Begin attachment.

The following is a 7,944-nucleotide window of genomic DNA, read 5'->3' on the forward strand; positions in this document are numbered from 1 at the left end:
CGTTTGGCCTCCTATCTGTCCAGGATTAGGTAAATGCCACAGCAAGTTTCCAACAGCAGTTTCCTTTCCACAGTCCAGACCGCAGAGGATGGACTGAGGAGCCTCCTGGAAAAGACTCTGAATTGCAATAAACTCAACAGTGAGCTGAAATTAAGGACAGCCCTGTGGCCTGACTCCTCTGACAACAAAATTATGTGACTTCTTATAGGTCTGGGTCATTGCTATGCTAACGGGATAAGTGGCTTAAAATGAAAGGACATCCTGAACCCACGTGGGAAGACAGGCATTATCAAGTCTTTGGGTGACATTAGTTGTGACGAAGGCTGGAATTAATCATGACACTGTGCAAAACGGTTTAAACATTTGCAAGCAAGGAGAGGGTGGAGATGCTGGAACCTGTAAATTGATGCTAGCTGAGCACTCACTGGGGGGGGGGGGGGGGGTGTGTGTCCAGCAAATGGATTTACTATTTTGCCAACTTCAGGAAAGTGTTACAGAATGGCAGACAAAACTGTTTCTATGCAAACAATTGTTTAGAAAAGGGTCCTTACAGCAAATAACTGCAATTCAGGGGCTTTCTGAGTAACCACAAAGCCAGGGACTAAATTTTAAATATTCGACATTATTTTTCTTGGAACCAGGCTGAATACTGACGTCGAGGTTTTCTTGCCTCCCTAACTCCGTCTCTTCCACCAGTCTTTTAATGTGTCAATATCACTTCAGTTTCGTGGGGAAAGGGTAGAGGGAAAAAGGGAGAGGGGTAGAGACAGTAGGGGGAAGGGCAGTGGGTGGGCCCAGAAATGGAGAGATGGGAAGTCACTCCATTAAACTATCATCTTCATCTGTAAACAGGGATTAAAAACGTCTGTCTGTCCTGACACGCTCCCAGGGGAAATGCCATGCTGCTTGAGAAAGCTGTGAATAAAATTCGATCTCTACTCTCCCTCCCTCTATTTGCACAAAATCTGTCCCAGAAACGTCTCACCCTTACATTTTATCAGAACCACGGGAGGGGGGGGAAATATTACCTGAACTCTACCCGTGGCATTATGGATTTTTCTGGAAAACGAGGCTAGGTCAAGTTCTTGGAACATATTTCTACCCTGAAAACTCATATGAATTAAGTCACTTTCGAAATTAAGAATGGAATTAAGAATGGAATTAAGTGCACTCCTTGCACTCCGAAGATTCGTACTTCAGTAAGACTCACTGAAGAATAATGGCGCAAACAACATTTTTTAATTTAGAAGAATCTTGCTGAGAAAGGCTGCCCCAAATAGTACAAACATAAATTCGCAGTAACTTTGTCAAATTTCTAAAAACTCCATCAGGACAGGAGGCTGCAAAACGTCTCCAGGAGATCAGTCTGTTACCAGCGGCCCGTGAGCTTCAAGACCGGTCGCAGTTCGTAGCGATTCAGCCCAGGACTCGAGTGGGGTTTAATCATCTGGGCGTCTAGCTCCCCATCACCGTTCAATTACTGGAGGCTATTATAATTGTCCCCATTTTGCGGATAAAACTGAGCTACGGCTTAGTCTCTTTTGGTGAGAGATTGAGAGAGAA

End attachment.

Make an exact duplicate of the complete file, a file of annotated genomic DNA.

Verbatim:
The following is a 7,944-nucleotide window of genomic DNA, read 5'->3' on the forward strand; positions in this document are numbered from 1 at the left end:
CGTTTGGCCTCCTATCTGTCCAGGATTAGGTAAATGCCACAGCAAGTTTCCAACAGCAGTTTCCTTTCCACAGTCCAGACCGCAGAGGATGGACTGAGGAGCCTCCTGGAAAAGACTCTGAATTGCAATAAACTCAACAGTGAGCTGAAATTAAGGACAGCCCTGTGGCCTGACTCCTCTGACAACAAAATTATGTGACTTCTTATAGGTCTGGGTCATTGCTATGCTAACGGGATAAGTGGCTTAAAATGAAAGGACATCCTGAACCCACGTGGGAAGACAGGCATTATCAAGTCTTTGGGTGACATTAGTTGTGACGAAGGCTGGAATTAATCATGACACTGTGCAAAACGGTTTAAACATTTGCAAGCAAGGAGAGGGTGGAGATGCTGGAACCTGTAAATTGATGCTAGCTGAGCACTCACTGGGGGGGGGGGGGGGGGTGTGTGTCCAGCAAATGGATTTACTATTTTGCCAACTTCAGGAAAGTGTTACAGAATGGCAGACAAAACTGTTTCTATGCAAACAATTGTTTAGAAAAGGGTCCTTACAGCAAATAACTGCAATTCAGGGGCTTTCTGAGTAACCACAAAGCCAGGGACTAAATTTTAAATATTCGACATTATTTTTCTTGGAACCAGGCTGAATACTGACGTCGAGGTTTTCTTGCCTCCCTAACTCCGTCTCTTCCACCAGTCTTTTAATGTGTCAATATCACTTCAGTTTCGTGGGGAAAGGGTAGAGGGAAAAAGGGAGAGGGGTAGAGACAGTAGGGGGAAGGGCAGTGGGTGGGCCCAGAAATGGAGAGATGGGAAGTCACTCCATTAAACTATCATCTTCATCTGTAAACAGGGATTAAAAACGTCTGTCTGTCCTGACACGCTCCCAGGGGAAATGCCATGCTGCTTGAGAAAGCTGTGAATAAAATTCGATCTCTACTCTCCCTCCCTCTATTTGCACAAAATCTGTCCCAGAAACGTCTCACCCTTACATTTTATCAGAACCACGGGAGGGGGGGGAAATATTACCTGAACTCTACCCGTGGCATTATGGATTTTTCTGGAAAACGAGGCTAGGTCAAGTTCTTGGAACATATTTCTACCCTGAAAACTCATATGAATTAAGTCACTTTCGAAATTAAGAATGGAATTAAGAATGGAATTAAGTGCACTCCTTGCACTCCGAAGATTCGTACTTCAGTAAGACTCACTGAAGAATAATGGCGCAAACAACATTTTTTAATTTAGAAGAATCTTGCTGAGAAAGGCTGCCCCAAATAGTACAAACATAAATTCGCAGTAACTTTGTCAAATTTCTAAAAACTCCATCAGGACAGGAGGCTGCAAAACGTCTCCAGGAGATCAGTCTGTTACCAGCGGCCCGTGAGCTTCAAGACCGGTCGCAGTTCGTAGCGATTCAGCCCAGGACTCGAGTGGGGTTTAATCATCTGGGCGTCTAGCTCCCCATCACCGTTCAATTACTGGAGGCTATTATAATTGTCCCCATTTTGCGGATAAAACTGAGCTACGGCTTAGTCTCTTTTGGTGAGAGATTGAGAGAGAA